Finance Minister Hany Kadry Dimian has commenced a dialogue on a new law pertaining to customs and taxation, to replace an incumbent bill that has been in place since 1963.
The move is the latest in a series of measures taken by the country to revamp laws with the aim of developing the economy.
According to a statement issued by the Ministry of Finance, Dimian said the current law clashes with articles of the Kyoto Protocol, which aimed to facilitate customs procedures. It further clashes with the Convention for Facilitating Trade Exchange and the Regulation of Transit between states of the Arab League.
The finance minister added that the current law no longer matches the era of technology, which saves both time and efforts. The dated bill also fails to impose deterrent penalties against violators, which has, in return, increased evaders.
An important feature in the new bill, according to Dimian, is the unprecedented offers to the commercial and industrial communities, such as enabling them to postpone and pay in instalments their customs obligations on machinery, equipment and production lines for agricultural, or industrial production The law also emphasis anti-smuggling actions to protect national industries.
Commenting on this aspect, Chairman of the Chamber of Textile Industries of the Federation of Industries Mohamed El-Morshidi said the law restores the penalty of imprisonment for evaders, a punishment that was previously available but was reduced to a mere fine. “This massively encouraged violations,” he said.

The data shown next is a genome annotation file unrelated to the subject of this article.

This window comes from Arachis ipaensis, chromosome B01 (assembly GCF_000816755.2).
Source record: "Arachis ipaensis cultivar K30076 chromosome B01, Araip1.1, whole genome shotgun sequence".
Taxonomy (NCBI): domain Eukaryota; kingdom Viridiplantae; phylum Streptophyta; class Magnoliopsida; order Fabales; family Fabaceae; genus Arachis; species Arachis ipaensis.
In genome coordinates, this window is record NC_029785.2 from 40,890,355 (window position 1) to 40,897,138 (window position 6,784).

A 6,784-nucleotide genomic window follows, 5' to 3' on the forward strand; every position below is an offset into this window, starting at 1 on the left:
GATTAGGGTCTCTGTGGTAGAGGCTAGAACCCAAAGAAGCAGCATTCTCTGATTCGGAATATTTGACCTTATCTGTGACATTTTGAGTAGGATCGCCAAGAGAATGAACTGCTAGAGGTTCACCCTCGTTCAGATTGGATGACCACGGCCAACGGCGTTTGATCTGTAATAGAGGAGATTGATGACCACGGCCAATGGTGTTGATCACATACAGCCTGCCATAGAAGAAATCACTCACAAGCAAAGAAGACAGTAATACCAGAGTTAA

El-Morshidi added the amendments have been completed and are awaiting approval from the Cabinet before it comes into action. “As a whole, the changes are quite satisfactory, and we just hope for a speedy implementation of them,” he said.
Commending the amendments, El-Morshidi added that while it provides mechanisms easing payments of customs on businesses, whether commercial or industrial, it also emphasises on restrictions and guarantees.
Dimian is also looking into multiplying returns from taxation as Egypt gears to shift from tax on sales to value-added taxes, or VAT.
During a meeting with 250 district managers at the Egyptian Tax Authority, as part of an ongoing dialogue about the anticipated bill, Dimian discussed flaws in the current bill, as well as the possibility of raising tax returns by three or four times, given that the Egyptian economy is capable of generating tax incomes much higher than the amounts currently being achieved, a statement from the ministry said.